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NEW YORK (TheStreet) -- Did you miss last night's "Mad Money" on CNBC? If so, here are Jim Cramer's top takeaways for today's trading.
Dow Chemical (DOW): In an exclusive interview, Cramer spoke with Andrew Liveris, Dow's CEO, for an update on the company's transformation from a commodity to specialty chemical company.
Liveris said that for Dow, productivity is "a journey, not a destination," which is why his company is continually adopting a "less is more" strategy and becoming more technology driven and focused on customers. Dow has a portfolio of products that works no matter what the price of oil, Liveris continued, something that had not historically been the case.
When asked about Europe, Liveris said the demand is there in countries like Germany and with a strong dollar, Europe's economy is finally starting to move.
Turning to the topic of chlorine, a business Dow is in the process of spinning off, Liveris said Dow started in the chlorine business but now realizes that its capital can be better invested in higher-growth areas.
Isis Pharmaceuticals (ISIS): Cramer sat down with Dr. Stanley Crooke, chairman and CEO of Isis, a stock that's up over 350% since Cramer first got behind the company in October 2012. Isis currently has 38 different drugs under development.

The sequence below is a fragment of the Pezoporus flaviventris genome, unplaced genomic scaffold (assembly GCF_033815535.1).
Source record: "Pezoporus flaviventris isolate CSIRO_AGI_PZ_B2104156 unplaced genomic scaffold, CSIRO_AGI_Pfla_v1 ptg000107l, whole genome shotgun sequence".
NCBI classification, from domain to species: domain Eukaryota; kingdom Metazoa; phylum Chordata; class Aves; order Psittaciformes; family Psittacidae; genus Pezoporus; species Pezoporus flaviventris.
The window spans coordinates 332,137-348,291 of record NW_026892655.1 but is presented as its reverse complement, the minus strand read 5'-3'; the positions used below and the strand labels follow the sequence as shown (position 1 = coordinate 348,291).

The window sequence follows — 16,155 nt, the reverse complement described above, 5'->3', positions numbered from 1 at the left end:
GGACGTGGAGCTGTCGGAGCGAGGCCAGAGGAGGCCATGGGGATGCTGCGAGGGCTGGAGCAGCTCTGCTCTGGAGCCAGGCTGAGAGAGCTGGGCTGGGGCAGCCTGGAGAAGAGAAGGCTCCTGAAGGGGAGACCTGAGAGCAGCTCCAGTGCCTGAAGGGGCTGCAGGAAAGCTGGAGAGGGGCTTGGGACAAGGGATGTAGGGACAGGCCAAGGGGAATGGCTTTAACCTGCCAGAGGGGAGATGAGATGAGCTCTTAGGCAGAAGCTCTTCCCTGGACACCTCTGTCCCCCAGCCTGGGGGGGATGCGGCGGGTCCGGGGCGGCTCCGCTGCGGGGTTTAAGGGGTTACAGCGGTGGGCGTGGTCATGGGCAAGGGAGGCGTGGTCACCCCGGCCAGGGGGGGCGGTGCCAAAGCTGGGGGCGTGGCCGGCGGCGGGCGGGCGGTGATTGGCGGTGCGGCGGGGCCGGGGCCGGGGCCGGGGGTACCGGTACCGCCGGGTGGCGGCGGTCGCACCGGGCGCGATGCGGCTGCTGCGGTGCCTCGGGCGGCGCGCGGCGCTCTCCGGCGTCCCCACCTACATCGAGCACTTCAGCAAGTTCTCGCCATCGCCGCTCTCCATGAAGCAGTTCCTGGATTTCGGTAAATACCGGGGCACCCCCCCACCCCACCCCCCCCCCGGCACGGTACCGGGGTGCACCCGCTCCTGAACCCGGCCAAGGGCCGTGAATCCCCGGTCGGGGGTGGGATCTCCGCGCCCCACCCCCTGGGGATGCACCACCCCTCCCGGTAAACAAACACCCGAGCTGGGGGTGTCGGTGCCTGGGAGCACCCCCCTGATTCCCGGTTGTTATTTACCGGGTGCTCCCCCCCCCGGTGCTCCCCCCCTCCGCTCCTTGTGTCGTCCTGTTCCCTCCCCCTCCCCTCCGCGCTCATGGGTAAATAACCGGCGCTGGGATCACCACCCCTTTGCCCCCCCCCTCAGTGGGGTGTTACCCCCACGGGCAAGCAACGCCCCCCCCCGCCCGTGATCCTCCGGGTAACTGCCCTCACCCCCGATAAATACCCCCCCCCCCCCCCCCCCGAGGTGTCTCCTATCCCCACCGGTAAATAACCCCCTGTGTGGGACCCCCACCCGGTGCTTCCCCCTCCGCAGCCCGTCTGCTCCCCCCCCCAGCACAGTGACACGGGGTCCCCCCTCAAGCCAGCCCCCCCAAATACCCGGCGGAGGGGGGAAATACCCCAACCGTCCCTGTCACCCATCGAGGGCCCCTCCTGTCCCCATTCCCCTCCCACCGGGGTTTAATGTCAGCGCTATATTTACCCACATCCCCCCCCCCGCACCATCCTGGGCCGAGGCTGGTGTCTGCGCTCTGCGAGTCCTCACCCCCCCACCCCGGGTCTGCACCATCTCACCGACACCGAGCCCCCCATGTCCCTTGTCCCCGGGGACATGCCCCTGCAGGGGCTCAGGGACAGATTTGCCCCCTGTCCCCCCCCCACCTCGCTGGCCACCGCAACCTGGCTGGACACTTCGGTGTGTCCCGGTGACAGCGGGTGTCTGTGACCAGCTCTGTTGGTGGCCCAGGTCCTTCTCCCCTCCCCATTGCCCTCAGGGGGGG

Crooke commented on today's news that Isis has entered into a licensing deal with Bayer (BAYRY) for its expected blockbuster blood-thinning drug, currently named Factor 11, or FRXI. He said Isis explored many possible partners, but Bayer knows the space and has the experience and commitment to make FRXI the huge success they know it will be.
Crooke said that Isis will explain the deal in a lot more detail on Tuesday's earnings call.
Additionally, Crooke said that Isis will be providing updates soon on its muscular dystrophy and diabetes trials and will have more news regarding Akcea Therapeutics, its new subsidiary dedicated to the development of the next generation of lipid drugs.
Among the four, Cramer felt only Wells Fargo, an Action Alerts PLUS name, was worth owning. He said that American Express has lost its edge to the faster-growing Visa (V) and MasterCard (MA), and losing its partnership with Costco (COST) was a big loss.
Cramer felt that Coca-Cola was intriguing, not for its business but for its investments in Keurig Green Mountain (GMCR) and Monster Beverage (MNST). That said, investors would be better served owning Pepsico (PEP).
IBM is a work in progress, but does offer a dividend while the company reinvents itself once again.
Then there's Wells Fargo, a bank that's only one interest rate hike away from sizable gains as the American economy continues to strengthen.
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